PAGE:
Even with a Sherline scale, you need to handle the height - a long stick between a scale on the ground and the king pin wouldn't be good. Since you must have a truck if you have a 5.0, I suggest placing the scale (whatever arrangement you choose) in the back of the bed of the pickup, on blocks or whatever is structurally sound and available, to support it at a suitable height. Unfortunately, the truck will move down as the weight is applied to it, which is dicey for the scale setup; I might put jackstands under the truck frame to prevent that.
I stuck a pressure gauge on the port of a small hydraulic body repair kit cylinder
to make a hydraulic scale functionally like a Sherline (although you need to calculate piston area to determine the calibration). A Sherline is more convenient, and has a better base (wider), if you can readily get one and are willing to pay for it.
The accuracy of the lever method (shown from the earlier discussion) depends on knowing the ratio of the lengths accurately, so it would be wise to put something with an edge or other line contact on the horizontal beam so the load is at that line; the illustration uses pipes for this, but I would use a piece of angle iron, vee point up, for stability and ease of measuring positions.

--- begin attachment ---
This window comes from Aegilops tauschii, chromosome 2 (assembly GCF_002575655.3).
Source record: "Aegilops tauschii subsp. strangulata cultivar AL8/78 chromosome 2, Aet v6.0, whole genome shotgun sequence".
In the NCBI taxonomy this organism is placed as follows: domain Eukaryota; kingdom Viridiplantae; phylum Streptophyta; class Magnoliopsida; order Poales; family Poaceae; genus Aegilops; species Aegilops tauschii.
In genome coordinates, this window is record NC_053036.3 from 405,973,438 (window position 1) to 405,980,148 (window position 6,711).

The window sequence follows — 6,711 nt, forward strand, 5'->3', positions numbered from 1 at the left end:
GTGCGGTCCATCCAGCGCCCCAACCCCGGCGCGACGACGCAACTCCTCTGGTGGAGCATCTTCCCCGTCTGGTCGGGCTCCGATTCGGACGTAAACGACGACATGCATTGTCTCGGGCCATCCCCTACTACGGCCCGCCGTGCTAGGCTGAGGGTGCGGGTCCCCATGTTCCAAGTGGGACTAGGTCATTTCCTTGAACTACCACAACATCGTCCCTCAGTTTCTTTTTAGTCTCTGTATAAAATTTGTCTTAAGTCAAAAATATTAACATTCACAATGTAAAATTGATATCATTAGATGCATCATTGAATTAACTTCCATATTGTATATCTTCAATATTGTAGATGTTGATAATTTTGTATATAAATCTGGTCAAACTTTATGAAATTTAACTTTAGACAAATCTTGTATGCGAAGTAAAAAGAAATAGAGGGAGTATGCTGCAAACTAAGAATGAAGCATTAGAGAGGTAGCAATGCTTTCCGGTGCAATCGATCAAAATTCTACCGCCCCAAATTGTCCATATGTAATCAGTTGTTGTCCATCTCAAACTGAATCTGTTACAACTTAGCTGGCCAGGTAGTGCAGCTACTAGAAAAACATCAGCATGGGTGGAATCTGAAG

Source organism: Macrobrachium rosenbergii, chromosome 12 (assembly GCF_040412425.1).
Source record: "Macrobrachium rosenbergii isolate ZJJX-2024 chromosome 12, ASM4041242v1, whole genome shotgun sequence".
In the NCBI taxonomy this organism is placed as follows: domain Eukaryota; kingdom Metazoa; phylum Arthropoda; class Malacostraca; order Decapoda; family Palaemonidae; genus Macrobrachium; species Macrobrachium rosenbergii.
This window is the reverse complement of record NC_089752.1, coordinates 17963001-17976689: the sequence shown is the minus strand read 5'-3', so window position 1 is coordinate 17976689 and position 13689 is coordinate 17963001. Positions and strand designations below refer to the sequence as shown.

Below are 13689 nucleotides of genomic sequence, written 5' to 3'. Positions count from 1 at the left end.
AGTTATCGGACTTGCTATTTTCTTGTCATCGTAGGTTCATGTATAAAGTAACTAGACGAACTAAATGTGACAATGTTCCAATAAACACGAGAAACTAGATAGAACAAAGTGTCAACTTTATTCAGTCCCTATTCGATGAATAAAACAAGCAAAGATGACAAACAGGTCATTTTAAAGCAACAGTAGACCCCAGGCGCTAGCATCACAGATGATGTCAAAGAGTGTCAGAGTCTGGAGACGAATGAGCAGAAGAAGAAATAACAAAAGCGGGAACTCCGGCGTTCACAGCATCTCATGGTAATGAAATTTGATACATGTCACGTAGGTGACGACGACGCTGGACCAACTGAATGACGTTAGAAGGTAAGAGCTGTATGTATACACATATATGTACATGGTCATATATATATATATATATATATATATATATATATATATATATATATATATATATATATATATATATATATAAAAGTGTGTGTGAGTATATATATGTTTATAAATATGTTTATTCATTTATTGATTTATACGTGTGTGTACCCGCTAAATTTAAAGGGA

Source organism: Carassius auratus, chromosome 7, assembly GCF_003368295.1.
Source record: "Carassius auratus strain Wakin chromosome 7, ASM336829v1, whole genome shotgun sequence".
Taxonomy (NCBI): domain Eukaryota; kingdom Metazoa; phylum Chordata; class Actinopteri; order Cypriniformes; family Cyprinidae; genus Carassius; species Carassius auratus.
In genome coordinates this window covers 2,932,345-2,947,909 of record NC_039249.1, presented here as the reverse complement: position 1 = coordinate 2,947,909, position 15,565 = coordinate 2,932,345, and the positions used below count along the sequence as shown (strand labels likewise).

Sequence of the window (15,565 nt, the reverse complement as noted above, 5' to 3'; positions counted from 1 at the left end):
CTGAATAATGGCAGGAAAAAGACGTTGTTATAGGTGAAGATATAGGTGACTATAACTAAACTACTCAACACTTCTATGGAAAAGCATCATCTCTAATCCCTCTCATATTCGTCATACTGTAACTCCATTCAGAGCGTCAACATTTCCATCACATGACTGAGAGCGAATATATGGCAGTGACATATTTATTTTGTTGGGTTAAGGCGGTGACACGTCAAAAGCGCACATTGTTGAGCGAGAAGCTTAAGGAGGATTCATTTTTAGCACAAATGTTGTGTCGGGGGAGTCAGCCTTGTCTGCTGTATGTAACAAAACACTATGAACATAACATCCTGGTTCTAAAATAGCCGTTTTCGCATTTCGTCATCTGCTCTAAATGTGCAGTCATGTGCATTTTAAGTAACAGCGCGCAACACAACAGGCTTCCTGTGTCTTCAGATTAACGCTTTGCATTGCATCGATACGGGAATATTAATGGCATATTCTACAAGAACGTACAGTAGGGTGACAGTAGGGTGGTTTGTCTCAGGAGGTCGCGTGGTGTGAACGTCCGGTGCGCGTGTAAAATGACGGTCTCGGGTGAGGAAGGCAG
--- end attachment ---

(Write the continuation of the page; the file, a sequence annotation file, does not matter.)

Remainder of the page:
And of course if using the lever method a 2x4 stick of lumber would be entirely inadequate for the pin weight of a 5.0TA... I wouldn't even try that with the tongue weight of a 17'. I wouldn't even stand on the middle of 2X4 laying flat across supports three or four feet apart - why would anyone support a trailer tongue that way, if it's too heavy for a bathroom scale?